The starting locks will be Sam Carter and Rob Simmons, with the only possible change I see being Luke Jones replacing James Horwill on the bench if he can really step up in the match against the Barbarians.


Will Skelton is unlikely to play in the first Test – he’s shown that he’s not up to the pace of Test rugby and even Cheika usually started him on the bench at Super Rugby level. Cheika will look to the experience of Horwill or the pace of Jones on the bench as opposed to Skelton.

There won’t be a change to the front row either – there really aren’t any options who are seriously challenging for a starting spot at the moment. There may be changes to the bench with Tetera Faulkner a possibility to replace Benn Alexander and I’m not sure Cheika will want to continue with a player nearing the end of his career in Josh Mann-Rea.

What about changes to the game plan?

In response to questions as to whether the Waratahs game plan would be used with the Wallabies, Nathan Grey said this week, “We’re a collective representation of Australia. Our game is going to reflect that.

“There’s lots of great things that each of the provinces are doing and if we can pull those positives and the really great things that they are doing into a collective then it’s going to make the national side very strong and very dangerous.”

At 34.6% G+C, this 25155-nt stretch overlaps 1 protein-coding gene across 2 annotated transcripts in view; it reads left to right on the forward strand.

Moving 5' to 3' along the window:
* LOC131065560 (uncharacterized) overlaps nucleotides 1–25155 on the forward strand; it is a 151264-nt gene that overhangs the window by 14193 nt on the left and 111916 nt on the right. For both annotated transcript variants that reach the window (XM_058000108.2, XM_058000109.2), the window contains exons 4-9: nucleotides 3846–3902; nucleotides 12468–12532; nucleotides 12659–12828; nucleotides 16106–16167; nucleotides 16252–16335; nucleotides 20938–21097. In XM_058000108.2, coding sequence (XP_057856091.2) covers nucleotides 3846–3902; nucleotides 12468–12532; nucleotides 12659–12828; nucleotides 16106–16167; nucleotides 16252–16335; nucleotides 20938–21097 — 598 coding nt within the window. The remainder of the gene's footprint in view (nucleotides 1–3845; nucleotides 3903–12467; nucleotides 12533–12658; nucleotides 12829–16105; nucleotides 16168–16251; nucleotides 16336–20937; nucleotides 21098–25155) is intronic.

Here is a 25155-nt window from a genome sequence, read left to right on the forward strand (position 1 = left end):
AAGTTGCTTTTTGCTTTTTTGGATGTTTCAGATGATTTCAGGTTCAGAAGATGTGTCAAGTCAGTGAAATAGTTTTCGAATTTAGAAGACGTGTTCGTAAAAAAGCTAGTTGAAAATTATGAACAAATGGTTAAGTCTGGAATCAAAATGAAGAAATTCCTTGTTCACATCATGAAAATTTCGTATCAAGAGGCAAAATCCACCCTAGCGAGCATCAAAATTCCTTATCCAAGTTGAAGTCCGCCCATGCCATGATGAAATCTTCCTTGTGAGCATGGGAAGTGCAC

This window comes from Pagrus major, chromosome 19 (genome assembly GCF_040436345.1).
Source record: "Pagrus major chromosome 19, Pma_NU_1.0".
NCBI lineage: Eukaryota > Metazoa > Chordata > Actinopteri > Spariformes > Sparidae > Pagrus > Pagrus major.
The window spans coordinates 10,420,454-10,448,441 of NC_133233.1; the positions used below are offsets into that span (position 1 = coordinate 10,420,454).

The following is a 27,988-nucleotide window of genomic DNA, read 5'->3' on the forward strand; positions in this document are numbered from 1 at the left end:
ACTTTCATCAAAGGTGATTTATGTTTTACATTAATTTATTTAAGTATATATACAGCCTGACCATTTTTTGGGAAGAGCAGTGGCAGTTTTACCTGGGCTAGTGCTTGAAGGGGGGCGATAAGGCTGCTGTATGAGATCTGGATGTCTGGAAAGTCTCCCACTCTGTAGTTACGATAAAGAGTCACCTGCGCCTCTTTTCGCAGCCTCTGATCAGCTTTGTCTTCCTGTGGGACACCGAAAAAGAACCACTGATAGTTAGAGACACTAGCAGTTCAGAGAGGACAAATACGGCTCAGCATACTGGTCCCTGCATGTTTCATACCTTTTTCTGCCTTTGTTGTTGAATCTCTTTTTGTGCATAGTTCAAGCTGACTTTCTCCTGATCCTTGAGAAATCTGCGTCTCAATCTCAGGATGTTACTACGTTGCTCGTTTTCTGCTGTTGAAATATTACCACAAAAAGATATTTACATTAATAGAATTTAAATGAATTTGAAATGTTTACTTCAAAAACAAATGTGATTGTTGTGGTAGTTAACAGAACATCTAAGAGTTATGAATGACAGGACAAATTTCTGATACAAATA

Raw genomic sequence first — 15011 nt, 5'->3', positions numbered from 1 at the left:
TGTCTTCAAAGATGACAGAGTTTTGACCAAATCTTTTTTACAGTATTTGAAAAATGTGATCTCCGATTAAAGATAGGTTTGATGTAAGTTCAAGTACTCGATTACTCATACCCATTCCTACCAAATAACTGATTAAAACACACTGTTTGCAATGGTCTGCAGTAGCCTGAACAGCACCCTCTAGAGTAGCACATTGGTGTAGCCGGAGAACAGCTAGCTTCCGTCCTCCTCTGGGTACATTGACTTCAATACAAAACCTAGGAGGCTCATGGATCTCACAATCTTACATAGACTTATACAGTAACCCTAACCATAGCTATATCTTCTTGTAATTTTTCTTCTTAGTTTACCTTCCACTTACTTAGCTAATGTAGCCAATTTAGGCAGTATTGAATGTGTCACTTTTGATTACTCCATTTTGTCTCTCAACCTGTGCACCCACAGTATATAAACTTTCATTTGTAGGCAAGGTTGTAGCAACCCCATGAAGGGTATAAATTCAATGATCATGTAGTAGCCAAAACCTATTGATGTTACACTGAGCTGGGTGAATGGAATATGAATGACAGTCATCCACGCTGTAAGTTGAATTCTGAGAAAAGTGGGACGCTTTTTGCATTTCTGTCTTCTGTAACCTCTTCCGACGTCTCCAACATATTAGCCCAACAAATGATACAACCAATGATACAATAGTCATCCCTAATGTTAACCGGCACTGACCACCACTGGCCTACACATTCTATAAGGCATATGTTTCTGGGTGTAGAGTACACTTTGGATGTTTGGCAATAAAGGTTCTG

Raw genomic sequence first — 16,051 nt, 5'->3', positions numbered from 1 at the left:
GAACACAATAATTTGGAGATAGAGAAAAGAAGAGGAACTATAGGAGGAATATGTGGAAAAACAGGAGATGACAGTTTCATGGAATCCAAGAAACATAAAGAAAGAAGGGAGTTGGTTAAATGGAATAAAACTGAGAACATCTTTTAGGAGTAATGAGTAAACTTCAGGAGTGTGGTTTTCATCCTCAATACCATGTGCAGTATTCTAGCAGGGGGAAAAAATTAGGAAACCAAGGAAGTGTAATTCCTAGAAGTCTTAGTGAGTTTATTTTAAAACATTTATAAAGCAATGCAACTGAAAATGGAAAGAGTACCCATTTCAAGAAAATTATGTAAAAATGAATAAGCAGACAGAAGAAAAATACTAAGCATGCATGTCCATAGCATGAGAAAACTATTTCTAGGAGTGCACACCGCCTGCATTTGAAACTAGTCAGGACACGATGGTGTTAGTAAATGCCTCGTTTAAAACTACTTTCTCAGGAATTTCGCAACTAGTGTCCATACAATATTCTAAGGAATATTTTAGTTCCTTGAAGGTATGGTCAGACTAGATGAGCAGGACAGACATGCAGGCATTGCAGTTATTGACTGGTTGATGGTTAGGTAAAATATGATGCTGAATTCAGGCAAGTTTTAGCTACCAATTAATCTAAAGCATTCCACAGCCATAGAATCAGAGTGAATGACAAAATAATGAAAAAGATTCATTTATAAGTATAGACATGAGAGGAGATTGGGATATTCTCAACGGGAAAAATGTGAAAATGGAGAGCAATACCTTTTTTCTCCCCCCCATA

That’s what you’d expect the new coaches to say, but the game plan the Wallabies were using under McKenzie was very, very similar to that the Waratahs have been using under Cheika so I don’t think we’ll see much of a change. That will also make it much easier for Cheika than it was for McKenzie when he first took over the squad and started introducing significant change.

We’ll probably see more kicking from the Wallabies than Cheika would like, particularly on the European tour, simply because Test rugby isn’t Super Rugby and well executed kicking is more important at Test level.

We’ll see an improvement in the Wallabies defence. One of the few positives to come out of the last two weeks for the Wallabies is the inclusion of a coach, in Grey, who has been specialising in defence before taking on this role.


I also expect Cheika will get the forward pack working a lot harder than they have recently.

The lack of a dedicated attack coach in the current setup suggests that either Grey or Cheika himself will also take on that role. That’s not ideal but given that I expect few changes in the attacking style it shouldn’t cause too many issues.

The Wallabies will need a dedicated attack coach next season and I hope they also employ a kicking coach because that will be a very important element of any game plan in Europe next year for the Rugby World Cup.